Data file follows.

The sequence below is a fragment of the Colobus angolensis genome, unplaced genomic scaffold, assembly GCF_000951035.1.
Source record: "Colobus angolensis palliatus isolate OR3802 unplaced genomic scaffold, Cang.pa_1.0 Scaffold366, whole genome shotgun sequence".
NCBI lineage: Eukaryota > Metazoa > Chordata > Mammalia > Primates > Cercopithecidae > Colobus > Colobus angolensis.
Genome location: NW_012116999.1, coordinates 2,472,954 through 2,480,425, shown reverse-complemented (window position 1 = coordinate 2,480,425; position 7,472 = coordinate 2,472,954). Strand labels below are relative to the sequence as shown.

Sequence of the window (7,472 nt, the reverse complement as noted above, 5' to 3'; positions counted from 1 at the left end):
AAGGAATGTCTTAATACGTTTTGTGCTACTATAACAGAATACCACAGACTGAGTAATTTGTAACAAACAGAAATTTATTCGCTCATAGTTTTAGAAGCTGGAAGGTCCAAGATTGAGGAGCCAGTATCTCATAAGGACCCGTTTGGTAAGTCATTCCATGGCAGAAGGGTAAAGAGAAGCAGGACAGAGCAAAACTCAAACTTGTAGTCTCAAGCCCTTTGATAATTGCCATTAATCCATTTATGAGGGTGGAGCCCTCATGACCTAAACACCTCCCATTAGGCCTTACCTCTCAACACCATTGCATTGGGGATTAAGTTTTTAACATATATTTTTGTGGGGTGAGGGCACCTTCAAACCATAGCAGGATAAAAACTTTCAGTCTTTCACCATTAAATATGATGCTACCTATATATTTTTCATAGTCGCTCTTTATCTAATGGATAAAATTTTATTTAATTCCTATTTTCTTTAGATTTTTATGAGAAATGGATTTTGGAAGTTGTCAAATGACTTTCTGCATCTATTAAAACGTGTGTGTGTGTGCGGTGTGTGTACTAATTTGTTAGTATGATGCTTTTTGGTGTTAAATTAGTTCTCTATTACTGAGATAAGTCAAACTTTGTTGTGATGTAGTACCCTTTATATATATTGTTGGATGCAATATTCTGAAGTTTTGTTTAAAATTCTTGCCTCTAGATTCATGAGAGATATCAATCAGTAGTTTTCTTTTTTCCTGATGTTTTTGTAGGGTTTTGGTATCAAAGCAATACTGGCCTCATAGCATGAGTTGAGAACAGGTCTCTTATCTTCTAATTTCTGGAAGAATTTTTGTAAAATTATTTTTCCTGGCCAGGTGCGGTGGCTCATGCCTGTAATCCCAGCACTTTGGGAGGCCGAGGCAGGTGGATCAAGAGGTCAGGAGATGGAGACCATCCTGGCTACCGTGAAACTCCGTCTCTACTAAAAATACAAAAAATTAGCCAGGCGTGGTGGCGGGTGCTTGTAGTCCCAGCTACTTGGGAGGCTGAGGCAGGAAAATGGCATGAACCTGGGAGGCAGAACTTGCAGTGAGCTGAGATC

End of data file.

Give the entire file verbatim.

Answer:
The sequence below is a fragment of the Colobus angolensis genome, unplaced genomic scaffold, assembly GCF_000951035.1.
Source record: "Colobus angolensis palliatus isolate OR3802 unplaced genomic scaffold, Cang.pa_1.0 Scaffold366, whole genome shotgun sequence".
NCBI lineage: Eukaryota > Metazoa > Chordata > Mammalia > Primates > Cercopithecidae > Colobus > Colobus angolensis.
Genome location: NW_012116999.1, coordinates 2,472,954 through 2,480,425, shown reverse-complemented (window position 1 = coordinate 2,480,425; position 7,472 = coordinate 2,472,954). Strand labels below are relative to the sequence as shown.

Sequence of the window (7,472 nt, the reverse complement as noted above, 5' to 3'; positions counted from 1 at the left end):
AAGGAATGTCTTAATACGTTTTGTGCTACTATAACAGAATACCACAGACTGAGTAATTTGTAACAAACAGAAATTTATTCGCTCATAGTTTTAGAAGCTGGAAGGTCCAAGATTGAGGAGCCAGTATCTCATAAGGACCCGTTTGGTAAGTCATTCCATGGCAGAAGGGTAAAGAGAAGCAGGACAGAGCAAAACTCAAACTTGTAGTCTCAAGCCCTTTGATAATTGCCATTAATCCATTTATGAGGGTGGAGCCCTCATGACCTAAACACCTCCCATTAGGCCTTACCTCTCAACACCATTGCATTGGGGATTAAGTTTTTAACATATATTTTTGTGGGGTGAGGGCACCTTCAAACCATAGCAGGATAAAAACTTTCAGTCTTTCACCATTAAATATGATGCTACCTATATATTTTTCATAGTCGCTCTTTATCTAATGGATAAAATTTTATTTAATTCCTATTTTCTTTAGATTTTTATGAGAAATGGATTTTGGAAGTTGTCAAATGACTTTCTGCATCTATTAAAACGTGTGTGTGTGTGCGGTGTGTGTACTAATTTGTTAGTATGATGCTTTTTGGTGTTAAATTAGTTCTCTATTACTGAGATAAGTCAAACTTTGTTGTGATGTAGTACCCTTTATATATATTGTTGGATGCAATATTCTGAAGTTTTGTTTAAAATTCTTGCCTCTAGATTCATGAGAGATATCAATCAGTAGTTTTCTTTTTTCCTGATGTTTTTGTAGGGTTTTGGTATCAAAGCAATACTGGCCTCATAGCATGAGTTGAGAACAGGTCTCTTATCTTCTAATTTCTGGAAGAATTTTTGTAAAATTATTTTTCCTGGCCAGGTGCGGTGGCTCATGCCTGTAATCCCAGCACTTTGGGAGGCCGAGGCAGGTGGATCAAGAGGTCAGGAGATGGAGACCATCCTGGCTACCGTGAAACTCCGTCTCTACTAAAAATACAAAAAATTAGCCAGGCGTGGTGGCGGGTGCTTGTAGTCCCAGCTACTTGGGAGGCTGAGGCAGGAAAATGGCATGAACCTGGGAGGCAGAACTTGCAGTGAGCTGAGATC